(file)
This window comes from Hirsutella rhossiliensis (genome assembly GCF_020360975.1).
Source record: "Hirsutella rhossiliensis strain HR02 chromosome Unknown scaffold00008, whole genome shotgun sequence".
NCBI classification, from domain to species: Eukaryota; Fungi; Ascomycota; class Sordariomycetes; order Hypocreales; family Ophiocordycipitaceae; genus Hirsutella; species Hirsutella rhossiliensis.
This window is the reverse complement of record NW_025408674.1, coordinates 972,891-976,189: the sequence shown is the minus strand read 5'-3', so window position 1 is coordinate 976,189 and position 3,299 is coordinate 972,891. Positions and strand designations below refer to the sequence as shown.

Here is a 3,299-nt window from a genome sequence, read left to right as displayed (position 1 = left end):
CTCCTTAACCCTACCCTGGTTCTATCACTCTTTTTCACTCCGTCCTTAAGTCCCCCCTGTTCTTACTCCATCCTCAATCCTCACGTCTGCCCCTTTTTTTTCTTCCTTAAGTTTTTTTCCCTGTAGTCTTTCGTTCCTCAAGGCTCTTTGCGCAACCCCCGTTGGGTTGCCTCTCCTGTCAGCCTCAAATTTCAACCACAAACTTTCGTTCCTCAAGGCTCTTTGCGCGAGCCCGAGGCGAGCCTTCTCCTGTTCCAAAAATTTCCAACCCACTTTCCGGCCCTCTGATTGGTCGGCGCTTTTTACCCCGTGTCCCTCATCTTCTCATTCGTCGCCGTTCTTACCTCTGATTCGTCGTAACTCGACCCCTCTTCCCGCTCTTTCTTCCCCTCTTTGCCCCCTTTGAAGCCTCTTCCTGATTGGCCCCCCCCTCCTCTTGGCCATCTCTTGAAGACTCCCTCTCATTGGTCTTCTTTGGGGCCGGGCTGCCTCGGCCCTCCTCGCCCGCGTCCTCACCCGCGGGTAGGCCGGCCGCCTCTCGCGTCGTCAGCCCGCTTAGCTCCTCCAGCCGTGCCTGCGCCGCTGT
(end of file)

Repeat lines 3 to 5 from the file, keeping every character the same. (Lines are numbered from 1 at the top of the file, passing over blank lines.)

NCBI classification, from domain to species: Eukaryota; Fungi; Ascomycota; class Sordariomycetes; order Hypocreales; family Ophiocordycipitaceae; genus Hirsutella; species Hirsutella rhossiliensis.
This window is the reverse complement of record NW_025408674.1, coordinates 972,891-976,189: the sequence shown is the minus strand read 5'-3', so window position 1 is coordinate 976,189 and position 3,299 is coordinate 972,891. Positions and strand designations below refer to the sequence as shown.

Here is a 3,299-nt window from a genome sequence, read left to right as displayed (position 1 = left end):